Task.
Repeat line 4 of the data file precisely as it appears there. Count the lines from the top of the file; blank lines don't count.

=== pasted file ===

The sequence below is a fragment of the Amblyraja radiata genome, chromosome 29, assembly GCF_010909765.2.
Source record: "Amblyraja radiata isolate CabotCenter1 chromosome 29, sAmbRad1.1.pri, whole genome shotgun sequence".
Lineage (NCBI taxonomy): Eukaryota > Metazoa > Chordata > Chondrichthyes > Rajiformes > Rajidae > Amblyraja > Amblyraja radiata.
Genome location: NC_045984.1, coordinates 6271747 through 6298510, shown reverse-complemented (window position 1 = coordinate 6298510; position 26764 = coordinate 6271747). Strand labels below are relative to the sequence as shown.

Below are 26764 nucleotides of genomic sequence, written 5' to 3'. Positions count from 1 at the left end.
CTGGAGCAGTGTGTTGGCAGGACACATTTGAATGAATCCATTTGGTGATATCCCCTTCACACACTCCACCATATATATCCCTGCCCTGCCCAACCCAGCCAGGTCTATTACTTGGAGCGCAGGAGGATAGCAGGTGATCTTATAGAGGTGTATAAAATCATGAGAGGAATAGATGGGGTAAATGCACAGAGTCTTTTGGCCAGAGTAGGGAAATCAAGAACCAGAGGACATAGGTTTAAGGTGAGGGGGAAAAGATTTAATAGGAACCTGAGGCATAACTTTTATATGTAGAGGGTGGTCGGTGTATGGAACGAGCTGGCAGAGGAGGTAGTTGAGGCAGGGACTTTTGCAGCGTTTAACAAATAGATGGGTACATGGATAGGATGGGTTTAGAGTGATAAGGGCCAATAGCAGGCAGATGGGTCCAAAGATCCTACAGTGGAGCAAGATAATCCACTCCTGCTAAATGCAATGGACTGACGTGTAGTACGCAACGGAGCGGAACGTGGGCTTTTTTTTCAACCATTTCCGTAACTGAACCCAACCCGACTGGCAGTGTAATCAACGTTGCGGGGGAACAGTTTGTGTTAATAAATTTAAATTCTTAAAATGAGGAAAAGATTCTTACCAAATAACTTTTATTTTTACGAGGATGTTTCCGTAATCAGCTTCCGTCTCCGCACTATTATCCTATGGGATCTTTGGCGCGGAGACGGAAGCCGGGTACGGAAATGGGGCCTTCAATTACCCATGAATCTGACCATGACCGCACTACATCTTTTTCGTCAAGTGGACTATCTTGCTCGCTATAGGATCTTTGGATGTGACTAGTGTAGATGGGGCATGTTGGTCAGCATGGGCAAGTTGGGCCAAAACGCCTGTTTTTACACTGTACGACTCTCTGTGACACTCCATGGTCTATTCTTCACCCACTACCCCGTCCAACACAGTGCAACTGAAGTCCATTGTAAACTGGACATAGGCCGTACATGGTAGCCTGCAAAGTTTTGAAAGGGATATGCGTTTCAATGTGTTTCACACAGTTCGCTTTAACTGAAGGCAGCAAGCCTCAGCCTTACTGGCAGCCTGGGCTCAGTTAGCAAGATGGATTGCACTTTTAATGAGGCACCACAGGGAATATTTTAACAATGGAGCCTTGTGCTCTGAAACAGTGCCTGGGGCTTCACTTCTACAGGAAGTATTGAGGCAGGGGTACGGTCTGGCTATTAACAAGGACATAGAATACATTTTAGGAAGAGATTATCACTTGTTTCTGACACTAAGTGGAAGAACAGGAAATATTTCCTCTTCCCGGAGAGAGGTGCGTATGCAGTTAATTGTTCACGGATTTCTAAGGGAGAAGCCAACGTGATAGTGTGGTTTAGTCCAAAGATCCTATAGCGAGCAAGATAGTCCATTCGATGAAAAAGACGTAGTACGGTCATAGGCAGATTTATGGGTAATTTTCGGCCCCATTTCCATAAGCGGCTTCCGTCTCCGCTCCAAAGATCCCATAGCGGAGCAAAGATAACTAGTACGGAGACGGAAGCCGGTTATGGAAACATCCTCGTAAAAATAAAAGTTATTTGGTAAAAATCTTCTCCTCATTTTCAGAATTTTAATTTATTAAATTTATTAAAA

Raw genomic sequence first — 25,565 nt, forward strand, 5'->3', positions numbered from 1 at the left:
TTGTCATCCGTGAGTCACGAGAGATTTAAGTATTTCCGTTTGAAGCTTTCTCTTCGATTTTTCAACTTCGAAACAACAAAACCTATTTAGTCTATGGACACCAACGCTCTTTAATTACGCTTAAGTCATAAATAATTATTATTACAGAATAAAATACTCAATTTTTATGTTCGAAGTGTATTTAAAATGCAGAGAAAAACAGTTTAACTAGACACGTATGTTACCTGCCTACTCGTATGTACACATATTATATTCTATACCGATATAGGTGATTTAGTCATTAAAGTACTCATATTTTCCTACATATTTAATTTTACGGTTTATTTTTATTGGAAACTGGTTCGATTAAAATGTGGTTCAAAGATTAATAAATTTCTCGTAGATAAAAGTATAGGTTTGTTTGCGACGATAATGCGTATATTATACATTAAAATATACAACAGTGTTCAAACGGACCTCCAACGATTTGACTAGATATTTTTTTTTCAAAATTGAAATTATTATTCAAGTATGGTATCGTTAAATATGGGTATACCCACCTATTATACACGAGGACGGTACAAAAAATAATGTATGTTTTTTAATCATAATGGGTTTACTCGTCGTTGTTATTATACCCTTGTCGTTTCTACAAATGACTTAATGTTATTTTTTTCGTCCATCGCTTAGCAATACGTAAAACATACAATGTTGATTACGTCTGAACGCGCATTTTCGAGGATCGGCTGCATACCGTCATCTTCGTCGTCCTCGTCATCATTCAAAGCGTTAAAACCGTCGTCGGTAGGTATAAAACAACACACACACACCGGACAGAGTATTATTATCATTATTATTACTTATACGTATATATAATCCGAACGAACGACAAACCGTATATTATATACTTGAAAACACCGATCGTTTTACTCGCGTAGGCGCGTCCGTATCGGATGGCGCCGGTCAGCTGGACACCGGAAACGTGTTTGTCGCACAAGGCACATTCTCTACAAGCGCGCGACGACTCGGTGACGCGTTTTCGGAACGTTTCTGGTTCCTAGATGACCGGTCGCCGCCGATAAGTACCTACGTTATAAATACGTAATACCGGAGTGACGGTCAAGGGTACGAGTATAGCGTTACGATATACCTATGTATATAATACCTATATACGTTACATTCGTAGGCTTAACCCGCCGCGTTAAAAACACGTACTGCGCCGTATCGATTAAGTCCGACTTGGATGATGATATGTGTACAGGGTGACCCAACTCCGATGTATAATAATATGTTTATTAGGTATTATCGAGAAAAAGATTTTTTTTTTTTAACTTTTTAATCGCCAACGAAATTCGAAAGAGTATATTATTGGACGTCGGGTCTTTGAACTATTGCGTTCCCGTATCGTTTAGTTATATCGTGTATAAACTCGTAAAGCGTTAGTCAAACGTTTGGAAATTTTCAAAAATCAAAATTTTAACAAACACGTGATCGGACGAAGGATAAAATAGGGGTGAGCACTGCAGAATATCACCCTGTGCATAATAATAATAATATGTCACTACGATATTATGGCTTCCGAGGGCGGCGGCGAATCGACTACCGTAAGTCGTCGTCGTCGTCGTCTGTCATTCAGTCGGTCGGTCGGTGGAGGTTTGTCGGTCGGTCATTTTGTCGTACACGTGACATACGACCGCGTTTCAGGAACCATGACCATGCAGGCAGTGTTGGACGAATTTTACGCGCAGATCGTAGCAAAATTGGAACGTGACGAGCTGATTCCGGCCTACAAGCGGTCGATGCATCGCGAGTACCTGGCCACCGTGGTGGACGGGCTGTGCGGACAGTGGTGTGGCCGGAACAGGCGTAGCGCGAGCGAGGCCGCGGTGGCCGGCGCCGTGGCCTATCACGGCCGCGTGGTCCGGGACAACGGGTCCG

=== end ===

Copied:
Genome location: NC_045984.1, coordinates 6271747 through 6298510, shown reverse-complemented (window position 1 = coordinate 6298510; position 26764 = coordinate 6271747). Strand labels below are relative to the sequence as shown.